Professor Michael Brown CBE DL

Michael Brown joined LJMU in 2000 having previously worked as Pro-Vice-Chancellor at De Montfort University.

As our second Vice-Chancellor since our inauguration as a university, he stabilised the finances whilst overseeing a period of further improvement to university buildings, both new and existing, and introduced a new approach to managing the university based on the best practice of the European Foundation for Quality Management (EFQM). Liverpool John Moores University became the first university in the world ever to achieve a full award under this discipline and remains the only university to ever have achieved this high status to this day. The few companies in the UK to achieve this status include Hewlett Packard, Siemens and Rolls Royce.

Under his leadership, the university underwent a quiet revolution, developing a more focused approach to institutional management and, at a time of increasing concern about graduate employability, embedding World of Work skills (now partly our Student Futures remit) across the whole curriculum.

Attracting headlines and world-wide interest, the World of Work initiative, known as WoW® (which Michael ensured was registered as a trademark) was established and developed with advice from a powerful group of Executive Board Directors of some major companies (including Oracle, Marks and Spencer, Sony, the Institute of Directors, the CBI, Ford Europe, NHS, Airbus, Shell International, United Utilities, GKN, Shop Direct, RICS, and Ordnance Survey). The idea was to give LJMU graduates something additional to a degree – measured and evidenced employment skills – and there was a common view from these senior employees that the skills required for successful employment were self-awareness, organisational awareness, and making things happen. The key was to have these skills embedded in the curricula throughout the university but for these skills to be evidenced and measured and certificated by an independent process audited by employers. By this means, the opportunity for our graduates to be employed or self-employed was greatly enhanced.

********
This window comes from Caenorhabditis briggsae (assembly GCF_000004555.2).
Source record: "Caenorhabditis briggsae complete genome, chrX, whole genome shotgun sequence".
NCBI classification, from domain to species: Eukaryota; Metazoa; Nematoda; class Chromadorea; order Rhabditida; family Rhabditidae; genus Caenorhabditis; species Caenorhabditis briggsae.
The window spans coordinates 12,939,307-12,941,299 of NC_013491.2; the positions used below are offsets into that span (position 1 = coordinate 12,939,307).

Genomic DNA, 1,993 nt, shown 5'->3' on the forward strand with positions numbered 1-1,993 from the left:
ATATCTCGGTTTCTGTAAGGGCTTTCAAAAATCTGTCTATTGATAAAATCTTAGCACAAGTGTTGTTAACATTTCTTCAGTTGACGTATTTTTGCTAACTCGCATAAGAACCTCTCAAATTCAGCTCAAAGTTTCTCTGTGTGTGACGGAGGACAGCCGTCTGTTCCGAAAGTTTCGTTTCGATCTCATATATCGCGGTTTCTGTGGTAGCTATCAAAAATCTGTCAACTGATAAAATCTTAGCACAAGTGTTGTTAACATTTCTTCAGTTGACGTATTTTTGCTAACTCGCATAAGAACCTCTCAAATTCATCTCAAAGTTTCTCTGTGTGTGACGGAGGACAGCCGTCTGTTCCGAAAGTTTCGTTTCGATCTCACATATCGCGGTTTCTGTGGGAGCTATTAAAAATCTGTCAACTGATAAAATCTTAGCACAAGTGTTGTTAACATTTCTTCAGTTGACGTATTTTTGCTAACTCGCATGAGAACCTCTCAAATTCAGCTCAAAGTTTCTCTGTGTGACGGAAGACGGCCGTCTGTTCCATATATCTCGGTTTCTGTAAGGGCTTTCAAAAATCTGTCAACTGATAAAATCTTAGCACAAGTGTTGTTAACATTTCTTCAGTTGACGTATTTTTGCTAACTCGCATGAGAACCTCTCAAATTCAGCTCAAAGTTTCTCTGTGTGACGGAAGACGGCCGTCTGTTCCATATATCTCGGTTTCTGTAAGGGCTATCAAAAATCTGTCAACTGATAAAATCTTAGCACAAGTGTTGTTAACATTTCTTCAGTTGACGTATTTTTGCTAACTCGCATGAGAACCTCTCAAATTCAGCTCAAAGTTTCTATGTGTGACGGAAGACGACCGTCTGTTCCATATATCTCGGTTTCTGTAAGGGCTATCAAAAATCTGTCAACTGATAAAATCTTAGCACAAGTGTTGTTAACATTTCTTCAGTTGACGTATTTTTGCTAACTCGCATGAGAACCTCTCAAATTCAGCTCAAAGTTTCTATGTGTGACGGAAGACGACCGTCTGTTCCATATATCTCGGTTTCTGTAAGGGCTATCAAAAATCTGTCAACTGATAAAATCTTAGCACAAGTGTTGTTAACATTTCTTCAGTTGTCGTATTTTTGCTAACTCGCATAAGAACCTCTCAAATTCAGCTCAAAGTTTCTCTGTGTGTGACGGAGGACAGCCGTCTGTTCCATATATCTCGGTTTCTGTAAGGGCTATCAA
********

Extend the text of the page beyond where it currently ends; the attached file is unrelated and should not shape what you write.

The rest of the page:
In what was an object lesson in leadership, Michael actively championed WoW® within the university, leading from the front throughout the process: explaining, developing, adapting and resourcing the idea through many meetings across the university - thereby initiating a major cultural change whilst at the same time using his extensive network with politicians and captains of industry to secure their crucial support.

Skilful networking with people of influence was a major feature of Michael’s tenure, and to LJMU’s great advantage. He persistently promoted our ground-breaking initiatives with government ministers and business leaders, resulting for example in LJMU featuring strongly in The Lambert Review of Business-University Collaboration in 2003, and in a 2009 Government White Paper on Higher Ambitions: The Future of Universities in a Knowledge Economy in which the WoW® initiative was profiled as an example of best practice.

“From the outset, Michael spent time on agreeing our values - the emphasis is on customers, on excellence, on respect, on teamwork, on leadership, and on celebrating success, all underpinned as he repeatedly stressed, by good communication. He has also stressed the value of a sense of humour, appreciating as President Eisenhower once noted that a sense of humour is part of the art of leadership, of getting things done.”

– Professor Frank Sanderson during Professor Brown’s Ambassador Fellow presentation in 2011